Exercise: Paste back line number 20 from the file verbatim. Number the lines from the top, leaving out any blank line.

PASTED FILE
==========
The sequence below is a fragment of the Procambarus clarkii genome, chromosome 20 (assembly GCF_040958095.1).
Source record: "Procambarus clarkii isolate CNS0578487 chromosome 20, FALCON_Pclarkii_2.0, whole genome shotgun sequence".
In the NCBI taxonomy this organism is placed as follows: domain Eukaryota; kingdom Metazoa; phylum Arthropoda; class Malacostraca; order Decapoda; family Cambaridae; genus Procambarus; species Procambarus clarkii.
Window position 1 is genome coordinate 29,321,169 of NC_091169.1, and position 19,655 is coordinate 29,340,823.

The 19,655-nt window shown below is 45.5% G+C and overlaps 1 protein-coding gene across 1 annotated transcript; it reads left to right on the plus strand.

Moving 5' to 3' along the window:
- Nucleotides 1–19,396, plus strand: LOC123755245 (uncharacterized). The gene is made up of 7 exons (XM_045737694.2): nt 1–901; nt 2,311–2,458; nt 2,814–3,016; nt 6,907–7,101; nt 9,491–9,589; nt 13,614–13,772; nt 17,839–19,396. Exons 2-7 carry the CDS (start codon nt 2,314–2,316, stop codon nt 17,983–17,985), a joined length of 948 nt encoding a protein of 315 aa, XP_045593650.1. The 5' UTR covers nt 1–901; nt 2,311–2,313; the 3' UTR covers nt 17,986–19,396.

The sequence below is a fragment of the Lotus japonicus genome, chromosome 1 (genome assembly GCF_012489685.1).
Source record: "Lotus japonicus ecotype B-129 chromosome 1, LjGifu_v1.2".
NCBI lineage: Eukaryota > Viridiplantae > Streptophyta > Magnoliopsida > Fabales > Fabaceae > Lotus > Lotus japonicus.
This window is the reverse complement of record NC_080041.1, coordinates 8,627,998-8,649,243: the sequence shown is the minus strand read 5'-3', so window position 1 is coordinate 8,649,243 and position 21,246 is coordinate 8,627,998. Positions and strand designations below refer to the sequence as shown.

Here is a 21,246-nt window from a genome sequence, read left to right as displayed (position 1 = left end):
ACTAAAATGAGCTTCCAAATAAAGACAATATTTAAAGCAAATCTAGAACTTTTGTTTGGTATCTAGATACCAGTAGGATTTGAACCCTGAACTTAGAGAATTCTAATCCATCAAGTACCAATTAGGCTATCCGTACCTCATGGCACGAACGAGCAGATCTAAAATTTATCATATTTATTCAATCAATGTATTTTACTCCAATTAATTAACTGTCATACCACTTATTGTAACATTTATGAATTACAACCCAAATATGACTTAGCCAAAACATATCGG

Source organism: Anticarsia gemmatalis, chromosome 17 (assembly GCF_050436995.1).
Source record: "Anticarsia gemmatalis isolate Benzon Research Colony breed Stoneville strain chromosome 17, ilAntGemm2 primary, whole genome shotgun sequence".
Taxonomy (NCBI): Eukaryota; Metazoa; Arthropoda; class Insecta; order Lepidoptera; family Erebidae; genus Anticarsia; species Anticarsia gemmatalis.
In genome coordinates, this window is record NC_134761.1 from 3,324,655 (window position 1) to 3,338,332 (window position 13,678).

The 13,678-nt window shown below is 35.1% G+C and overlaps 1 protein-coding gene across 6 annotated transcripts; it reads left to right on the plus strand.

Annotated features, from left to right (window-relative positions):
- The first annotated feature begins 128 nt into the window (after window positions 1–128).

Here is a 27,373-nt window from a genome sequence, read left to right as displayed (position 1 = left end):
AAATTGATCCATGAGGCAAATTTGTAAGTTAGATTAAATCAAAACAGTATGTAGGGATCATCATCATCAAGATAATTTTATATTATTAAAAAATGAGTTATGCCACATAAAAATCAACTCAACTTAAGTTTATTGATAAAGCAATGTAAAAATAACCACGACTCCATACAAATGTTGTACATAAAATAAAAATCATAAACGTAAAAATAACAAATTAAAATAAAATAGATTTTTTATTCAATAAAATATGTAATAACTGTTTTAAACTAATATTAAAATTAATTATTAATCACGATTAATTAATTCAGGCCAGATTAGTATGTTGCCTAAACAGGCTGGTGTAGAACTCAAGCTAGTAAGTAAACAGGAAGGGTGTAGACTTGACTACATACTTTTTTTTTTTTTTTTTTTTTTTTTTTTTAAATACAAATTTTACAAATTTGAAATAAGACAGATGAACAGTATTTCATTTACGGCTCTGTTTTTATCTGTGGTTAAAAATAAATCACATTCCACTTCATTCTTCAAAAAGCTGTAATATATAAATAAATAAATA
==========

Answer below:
- The first annotated feature begins 128 nt into the window (after window positions 1–128).